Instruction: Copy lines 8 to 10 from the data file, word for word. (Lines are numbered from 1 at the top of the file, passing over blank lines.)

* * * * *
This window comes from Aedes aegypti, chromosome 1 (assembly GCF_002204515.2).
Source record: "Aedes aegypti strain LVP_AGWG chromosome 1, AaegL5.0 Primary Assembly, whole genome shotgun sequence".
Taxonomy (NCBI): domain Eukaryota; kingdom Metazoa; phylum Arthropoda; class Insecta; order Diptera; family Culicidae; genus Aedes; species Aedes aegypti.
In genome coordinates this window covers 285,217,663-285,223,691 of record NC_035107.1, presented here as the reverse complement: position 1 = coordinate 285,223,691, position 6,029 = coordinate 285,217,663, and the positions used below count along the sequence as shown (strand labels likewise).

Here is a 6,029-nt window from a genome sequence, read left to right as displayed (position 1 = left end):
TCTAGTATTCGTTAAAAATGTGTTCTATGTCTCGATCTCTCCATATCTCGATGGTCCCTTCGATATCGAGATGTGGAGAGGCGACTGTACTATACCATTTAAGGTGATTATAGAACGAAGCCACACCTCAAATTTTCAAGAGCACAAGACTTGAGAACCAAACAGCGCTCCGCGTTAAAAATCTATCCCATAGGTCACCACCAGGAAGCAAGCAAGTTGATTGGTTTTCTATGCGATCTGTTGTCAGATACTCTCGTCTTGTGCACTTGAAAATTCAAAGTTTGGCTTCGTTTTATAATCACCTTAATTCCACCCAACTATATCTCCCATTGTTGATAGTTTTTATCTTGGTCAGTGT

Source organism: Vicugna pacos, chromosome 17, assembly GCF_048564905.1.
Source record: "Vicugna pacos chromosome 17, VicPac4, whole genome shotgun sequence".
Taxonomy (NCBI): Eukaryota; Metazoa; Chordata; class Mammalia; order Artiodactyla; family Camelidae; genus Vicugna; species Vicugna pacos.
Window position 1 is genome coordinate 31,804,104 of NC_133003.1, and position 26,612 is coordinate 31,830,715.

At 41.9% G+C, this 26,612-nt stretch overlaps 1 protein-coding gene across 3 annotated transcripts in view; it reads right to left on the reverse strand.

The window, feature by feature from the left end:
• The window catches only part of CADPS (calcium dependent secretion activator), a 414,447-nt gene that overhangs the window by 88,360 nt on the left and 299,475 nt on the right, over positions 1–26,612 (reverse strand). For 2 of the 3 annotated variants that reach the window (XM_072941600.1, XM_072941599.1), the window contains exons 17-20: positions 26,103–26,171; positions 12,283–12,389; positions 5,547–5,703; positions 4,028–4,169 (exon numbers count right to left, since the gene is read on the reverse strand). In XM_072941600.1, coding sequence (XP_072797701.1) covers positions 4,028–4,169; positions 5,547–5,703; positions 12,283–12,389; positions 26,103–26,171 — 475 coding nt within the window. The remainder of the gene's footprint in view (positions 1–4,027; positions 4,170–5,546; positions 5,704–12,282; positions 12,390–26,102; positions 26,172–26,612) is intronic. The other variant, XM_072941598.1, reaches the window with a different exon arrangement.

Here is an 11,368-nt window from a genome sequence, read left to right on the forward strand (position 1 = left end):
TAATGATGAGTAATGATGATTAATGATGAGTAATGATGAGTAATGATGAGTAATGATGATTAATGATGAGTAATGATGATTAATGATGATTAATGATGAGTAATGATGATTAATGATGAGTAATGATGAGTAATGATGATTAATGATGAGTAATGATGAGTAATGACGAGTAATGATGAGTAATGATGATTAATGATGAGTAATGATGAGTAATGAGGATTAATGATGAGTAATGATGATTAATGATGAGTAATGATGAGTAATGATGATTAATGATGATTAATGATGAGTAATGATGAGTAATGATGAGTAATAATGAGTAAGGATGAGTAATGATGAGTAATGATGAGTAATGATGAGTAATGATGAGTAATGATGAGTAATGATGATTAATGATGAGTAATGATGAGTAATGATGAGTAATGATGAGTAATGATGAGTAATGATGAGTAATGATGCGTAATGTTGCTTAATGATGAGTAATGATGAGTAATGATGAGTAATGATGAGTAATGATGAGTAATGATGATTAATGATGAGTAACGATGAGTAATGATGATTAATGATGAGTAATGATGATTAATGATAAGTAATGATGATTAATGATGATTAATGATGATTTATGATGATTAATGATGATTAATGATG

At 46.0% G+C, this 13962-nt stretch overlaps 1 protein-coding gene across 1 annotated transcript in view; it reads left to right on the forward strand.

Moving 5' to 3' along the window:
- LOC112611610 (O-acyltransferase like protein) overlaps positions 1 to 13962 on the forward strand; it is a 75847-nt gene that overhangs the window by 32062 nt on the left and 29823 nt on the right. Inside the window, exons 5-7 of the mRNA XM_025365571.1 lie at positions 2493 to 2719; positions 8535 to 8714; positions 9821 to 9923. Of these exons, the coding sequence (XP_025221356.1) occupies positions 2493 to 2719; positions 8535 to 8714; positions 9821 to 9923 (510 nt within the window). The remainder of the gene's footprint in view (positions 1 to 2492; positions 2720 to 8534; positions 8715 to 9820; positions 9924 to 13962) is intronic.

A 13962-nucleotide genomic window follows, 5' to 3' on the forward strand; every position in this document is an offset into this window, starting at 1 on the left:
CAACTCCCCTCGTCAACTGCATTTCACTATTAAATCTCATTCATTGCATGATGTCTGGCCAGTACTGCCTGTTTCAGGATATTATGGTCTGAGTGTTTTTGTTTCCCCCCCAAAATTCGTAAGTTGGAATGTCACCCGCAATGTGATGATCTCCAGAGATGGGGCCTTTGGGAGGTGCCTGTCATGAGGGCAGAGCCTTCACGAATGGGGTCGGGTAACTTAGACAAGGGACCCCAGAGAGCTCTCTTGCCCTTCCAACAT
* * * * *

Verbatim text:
Source record: "Vicugna pacos chromosome 17, VicPac4, whole genome shotgun sequence".
Taxonomy (NCBI): Eukaryota; Metazoa; Chordata; class Mammalia; order Artiodactyla; family Camelidae; genus Vicugna; species Vicugna pacos.
Window position 1 is genome coordinate 31,804,104 of NC_133003.1, and position 26,612 is coordinate 31,830,715.